Opera house planned for Southold United Methodist Church

05/21/2015 8:00 AM |
(Credit: Barbaraellen Koch)

(Credit: Barbaraellen Koch)

Southold United Methodist Church, which closed its doors and was listed for sale last June due to dwindling membership and mounting maintenance costs, is in contract to be purchased and converted to an opera house.

Bill Moore, an attorney for the church and one of its trustees, said the sale of the building is expected to take another two months. Under state law, he said, the process requires state Supreme Court approval because the sale involves a church-owned property.

“We go to Riverhead to get [the approval] done,” Mr. Moore said. “I don’t expect any issues; it’s pretty routine.”

According to Tom Uhlinger of Douglas Elliman Real Estate, the church’s real estate company, the purchasers don’t wish to disclose their identities at this time. He said he expects an official announcement to be made within two or three weeks.

On Tuesday, the Douglas Elliman website listed the asking price for the church building at $1.1 million. In November, the church was asking $1.6 million for the property.

“The church is excited; the people are very nice,” Mr. Moore said. “They want to re-use the church and keep the windows and pews. Any fears the neighbors have of the church being torn down sound like they will be alleviated. [The buyers] want to use the building as is.”

The Rev. Tom McLeod echoed Mr. Moore’s sentiments, explaining that while it is sad to see the church go, it’s nice the building will become an opera house.

“The building [will have] continued access for the people of the community,” he said. “People who want to go to this kind of event can enjoy the structure as it exists — in hopefully a much more renovated state. We didn’t have the resources to do that, so this affords the building continued use.”

The Southold church is among several that were put on the market in recent months. Noticing the trend, and responding to concerns about what would happen to the largely historic buildings, the Southold Town Board passed a local zoning law earlier this year to help preserve the structures. The law outlines certain allowed uses that give buyers more flexibility in what they can do in the buildings. In return, the new owners are required to keep the old churches in good condition and not alter their exteriors.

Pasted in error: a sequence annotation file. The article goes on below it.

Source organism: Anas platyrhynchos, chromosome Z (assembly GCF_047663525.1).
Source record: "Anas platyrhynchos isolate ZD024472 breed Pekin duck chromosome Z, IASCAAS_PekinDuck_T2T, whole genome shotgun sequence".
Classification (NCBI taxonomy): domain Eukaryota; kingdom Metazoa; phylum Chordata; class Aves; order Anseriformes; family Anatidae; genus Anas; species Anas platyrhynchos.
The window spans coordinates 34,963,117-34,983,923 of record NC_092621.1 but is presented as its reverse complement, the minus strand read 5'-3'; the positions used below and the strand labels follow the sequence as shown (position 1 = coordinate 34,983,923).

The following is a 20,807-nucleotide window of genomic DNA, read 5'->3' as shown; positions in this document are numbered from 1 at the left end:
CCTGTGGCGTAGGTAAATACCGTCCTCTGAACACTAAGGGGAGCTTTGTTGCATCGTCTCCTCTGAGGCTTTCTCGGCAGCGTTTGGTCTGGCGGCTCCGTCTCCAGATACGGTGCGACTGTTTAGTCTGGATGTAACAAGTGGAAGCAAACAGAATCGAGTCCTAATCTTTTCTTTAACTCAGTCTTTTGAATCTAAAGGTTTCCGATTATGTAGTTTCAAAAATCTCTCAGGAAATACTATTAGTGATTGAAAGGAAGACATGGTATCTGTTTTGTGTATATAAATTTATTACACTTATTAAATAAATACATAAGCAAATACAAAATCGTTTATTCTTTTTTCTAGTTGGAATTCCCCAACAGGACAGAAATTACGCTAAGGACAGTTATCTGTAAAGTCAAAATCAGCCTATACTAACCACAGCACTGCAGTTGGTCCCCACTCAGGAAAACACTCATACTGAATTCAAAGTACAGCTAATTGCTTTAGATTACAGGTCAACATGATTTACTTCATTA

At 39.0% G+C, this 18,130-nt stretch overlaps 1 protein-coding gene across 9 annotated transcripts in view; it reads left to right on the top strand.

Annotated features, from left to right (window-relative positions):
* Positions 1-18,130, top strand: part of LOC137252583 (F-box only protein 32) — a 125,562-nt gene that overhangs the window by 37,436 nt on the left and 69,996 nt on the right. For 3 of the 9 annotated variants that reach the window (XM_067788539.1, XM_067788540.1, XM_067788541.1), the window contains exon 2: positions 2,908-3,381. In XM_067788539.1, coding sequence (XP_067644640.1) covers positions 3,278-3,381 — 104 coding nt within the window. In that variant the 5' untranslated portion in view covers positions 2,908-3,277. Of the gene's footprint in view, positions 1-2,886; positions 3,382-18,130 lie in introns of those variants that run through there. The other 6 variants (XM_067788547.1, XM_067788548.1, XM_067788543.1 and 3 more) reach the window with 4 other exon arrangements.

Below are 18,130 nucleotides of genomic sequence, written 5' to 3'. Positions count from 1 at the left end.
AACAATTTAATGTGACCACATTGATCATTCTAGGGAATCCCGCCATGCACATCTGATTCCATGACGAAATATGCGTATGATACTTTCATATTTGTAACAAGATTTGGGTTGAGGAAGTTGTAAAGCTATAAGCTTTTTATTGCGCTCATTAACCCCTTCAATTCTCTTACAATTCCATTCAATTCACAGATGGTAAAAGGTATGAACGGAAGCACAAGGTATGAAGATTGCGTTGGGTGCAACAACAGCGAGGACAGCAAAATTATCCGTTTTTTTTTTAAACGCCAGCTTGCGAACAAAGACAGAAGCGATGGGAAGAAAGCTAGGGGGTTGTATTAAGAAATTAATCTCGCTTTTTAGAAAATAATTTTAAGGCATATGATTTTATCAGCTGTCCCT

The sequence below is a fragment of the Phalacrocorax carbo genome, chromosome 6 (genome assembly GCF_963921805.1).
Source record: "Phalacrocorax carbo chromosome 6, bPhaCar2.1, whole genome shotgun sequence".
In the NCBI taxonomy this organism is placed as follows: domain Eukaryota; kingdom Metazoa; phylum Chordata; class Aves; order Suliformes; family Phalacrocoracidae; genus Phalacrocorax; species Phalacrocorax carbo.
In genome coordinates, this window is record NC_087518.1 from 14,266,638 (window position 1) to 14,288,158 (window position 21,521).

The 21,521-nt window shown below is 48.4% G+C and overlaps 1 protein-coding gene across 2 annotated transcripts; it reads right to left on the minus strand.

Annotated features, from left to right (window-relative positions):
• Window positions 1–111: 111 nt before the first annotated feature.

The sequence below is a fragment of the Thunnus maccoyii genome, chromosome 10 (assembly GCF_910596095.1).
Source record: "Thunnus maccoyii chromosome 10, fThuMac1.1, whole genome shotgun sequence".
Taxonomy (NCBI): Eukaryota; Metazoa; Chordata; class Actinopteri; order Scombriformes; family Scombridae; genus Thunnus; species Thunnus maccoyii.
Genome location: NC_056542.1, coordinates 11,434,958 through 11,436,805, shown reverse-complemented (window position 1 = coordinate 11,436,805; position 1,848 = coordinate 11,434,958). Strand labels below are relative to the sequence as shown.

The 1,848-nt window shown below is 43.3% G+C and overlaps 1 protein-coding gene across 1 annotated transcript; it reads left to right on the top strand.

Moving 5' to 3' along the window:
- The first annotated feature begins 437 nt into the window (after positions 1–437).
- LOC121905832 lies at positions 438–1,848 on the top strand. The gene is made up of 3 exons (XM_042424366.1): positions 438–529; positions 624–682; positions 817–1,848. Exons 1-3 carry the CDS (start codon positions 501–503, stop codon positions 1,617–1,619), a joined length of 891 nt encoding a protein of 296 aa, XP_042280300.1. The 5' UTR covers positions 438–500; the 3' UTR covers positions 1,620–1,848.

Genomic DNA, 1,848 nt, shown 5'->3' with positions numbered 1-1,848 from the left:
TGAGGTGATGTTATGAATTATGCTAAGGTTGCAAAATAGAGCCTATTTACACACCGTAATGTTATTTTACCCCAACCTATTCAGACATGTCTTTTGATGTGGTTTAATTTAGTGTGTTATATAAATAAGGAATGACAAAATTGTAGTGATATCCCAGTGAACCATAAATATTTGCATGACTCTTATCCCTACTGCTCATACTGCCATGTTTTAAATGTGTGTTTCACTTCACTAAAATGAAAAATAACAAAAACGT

“It’s good for the churches because they’re able to tap into a whole new segment” of buyers, now that the town allows for more options, said Southold Supervisor Scott Russell.

Before the change, owners of such buildings were very limited in what they could do with them, he said.

After the Southold church closed in June, its parishioners joined members of Cutchogue United Methodist Church to form a new congregation called North Fork United Methodist Church, which is led by the Rev. McLeod. They currently meet at the Cutchogue church, though that building is also for sale. Once it is also sold, the plan is to build a new Methodist church elsewhere in Southold Town.

Bob Kuhne, president of Old Town Arts and Crafts Guild in Cutchogue, placed an offer on the Cutchogue church building this week. As of presstime, he had yet to hear back.

“I don’t know what they have to do,” said Mr. Kuhne, who said he was unaware of the pending sale of the Southold church. “It’s in the preliminary stage and whether or not they accept our terms … there’s a lot of contingencies; the primary one is the sale of our property.”

The art group’s vision for the church includes hosting galleries, art shows and music events.

An opera house in the Southold church building “would be really good,” Mr. Kuhne said.

“It’s sort of what I was thinking of, but I was thinking of small concerts like they have in the park,” he said. “No major rock festivals, that’s for sure.”

Although the sale the Southold structure will take some time, the Rev. McLeod said he’s excited for the new future of the building.

“Personally, I’m thrilled with the idea,” he said. “It’s something that, with the options that exist in the reality of the world we live in, the building simply could have been knocked down. Who knows what it would have looked like then? I’m very encouraged that the town has stepped up the preservation of these buildings.”

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